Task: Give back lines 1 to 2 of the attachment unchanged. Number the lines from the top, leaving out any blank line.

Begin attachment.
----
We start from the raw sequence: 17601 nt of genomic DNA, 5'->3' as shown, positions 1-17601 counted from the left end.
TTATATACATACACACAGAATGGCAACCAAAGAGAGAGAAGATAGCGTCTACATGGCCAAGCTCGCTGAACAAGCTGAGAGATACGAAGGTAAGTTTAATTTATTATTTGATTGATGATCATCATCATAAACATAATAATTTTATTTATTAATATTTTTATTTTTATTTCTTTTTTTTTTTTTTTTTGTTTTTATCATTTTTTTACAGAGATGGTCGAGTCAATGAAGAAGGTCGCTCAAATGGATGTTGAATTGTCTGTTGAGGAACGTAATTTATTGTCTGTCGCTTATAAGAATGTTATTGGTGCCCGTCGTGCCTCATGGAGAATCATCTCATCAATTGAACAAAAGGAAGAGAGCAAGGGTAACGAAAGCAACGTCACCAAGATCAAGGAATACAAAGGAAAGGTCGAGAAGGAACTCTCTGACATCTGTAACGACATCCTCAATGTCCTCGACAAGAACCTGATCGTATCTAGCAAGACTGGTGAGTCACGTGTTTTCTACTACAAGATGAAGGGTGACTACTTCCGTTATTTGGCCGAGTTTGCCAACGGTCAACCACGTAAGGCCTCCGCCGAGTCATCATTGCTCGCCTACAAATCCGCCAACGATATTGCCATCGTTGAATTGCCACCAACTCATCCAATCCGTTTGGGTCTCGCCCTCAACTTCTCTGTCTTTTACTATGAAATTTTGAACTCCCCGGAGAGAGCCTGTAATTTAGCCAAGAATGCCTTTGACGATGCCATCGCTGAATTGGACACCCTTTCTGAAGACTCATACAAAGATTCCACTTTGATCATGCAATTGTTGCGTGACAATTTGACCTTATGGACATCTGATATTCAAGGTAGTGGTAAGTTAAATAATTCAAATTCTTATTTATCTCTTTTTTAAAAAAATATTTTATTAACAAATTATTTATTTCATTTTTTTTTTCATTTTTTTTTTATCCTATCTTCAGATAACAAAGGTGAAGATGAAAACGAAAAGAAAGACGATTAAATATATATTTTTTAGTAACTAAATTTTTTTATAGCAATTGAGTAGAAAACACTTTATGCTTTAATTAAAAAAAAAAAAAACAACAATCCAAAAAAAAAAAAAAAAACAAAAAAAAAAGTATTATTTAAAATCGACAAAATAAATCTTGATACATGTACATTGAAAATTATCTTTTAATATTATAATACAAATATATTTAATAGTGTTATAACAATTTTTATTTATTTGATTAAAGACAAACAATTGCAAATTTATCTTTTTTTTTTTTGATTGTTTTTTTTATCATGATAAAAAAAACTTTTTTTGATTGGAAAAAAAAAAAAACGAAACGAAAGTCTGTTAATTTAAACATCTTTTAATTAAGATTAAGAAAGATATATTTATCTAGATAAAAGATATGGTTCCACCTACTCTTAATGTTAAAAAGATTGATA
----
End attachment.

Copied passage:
We start from the raw sequence: 17601 nt of genomic DNA, 5'->3' as shown, positions 1-17601 counted from the left end.
TTATATACATACACACAGAATGGCAACCAAAGAGAGAGAAGATAGCGTCTACATGGCCAAGCTCGCTGAACAAGCTGAGAGATACGAAGGTAAGTTTAATTTATTATTTGATTGATGATCATCATCATAAACATAATAATTTTATTTATTAATATTTTTATTTTTATTTCTTTTTTTTTTTTTTTTTGTTTTTATCATTTTTTTACAGAGATGGTCGAGTCAATGAAGAAGGTCGCTCAAATGGATGTTGAATTGTCTGTTGAGGAACGTAATTTATTGTCTGTCGCTTATAAGAATGTTATTGGTGCCCGTCGTGCCTCATGGAGAATCATCTCATCAATTGAACAAAAGGAAGAGAGCAAGGGTAACGAAAGCAACGTCACCAAGATCAAGGAATACAAAGGAAAGGTCGAGAAGGAACTCTCTGACATCTGTAACGACATCCTCAATGTCCTCGACAAGAACCTGATCGTATCTAGCAAGACTGGTGAGTCACGTGTTTTCTACTACAAGATGAAGGGTGACTACTTCCGTTATTTGGCCGAGTTTGCCAACGGTCAACCACGTAAGGCCTCCGCCGAGTCATCATTGCTCGCCTACAAATCCGCCAACGATATTGCCATCGTTGAATTGCCACCAACTCATCCAATCCGTTTGGGTCTCGCCCTCAACTTCTCTGTCTTTTACTATGAAATTTTGAACTCCCCGGAGAGAGCCTGTAATTTAGCCAAGAATGCCTTTGACGATGCCATCGCTGAATTGGACACCCTTTCTGAAGACTCATACAAAGATTCCACTTTGATCATGCAATTGTTGCGTGACAATTTGACCTTATGGACATCTGATATTCAAGGTAGTGGTAAGTTAAATAATTCAAATTCTTATTTATCTCTTTTTTAAAAAAATATTTTATTAACAAATTATTTATTTCATTTTTTTTTTCATTTTTTTTTTATCCTATCTTCAGATAACAAAGGTGAAGATGAAAACGAAAAGAAAGACGATTAAATATATATTTTTTAGTAACTAAATTTTTTTATAGCAATTGAGTAGAAAACACTTTATGCTTTAATTAAAAAAAAAAAAAACAACAATCCAAAAAAAAAAAAAAAAACAAAAAAAAAAGTATTATTTAAAATCGACAAAATAAATCTTGATACATGTACATTGAAAATTATCTTTTAATATTATAATACAAATATATTTAATAGTGTTATAACAATTTTTATTTATTTGATTAAAGACAAACAATTGCAAATTTATCTTTTTTTTTTTTGATTGTTTTTTTTATCATGATAAAAAAAACTTTTTTTGATTGGAAAAAAAAAAAAACGAAACGAAAGTCTGTTAATTTAAACATCTTTTAATTAAGATTAAGAAAGATATATTTATCTAGATAAAAGATATGGTTCCACCTACTCTTAATGTTAAAAAGATTGATA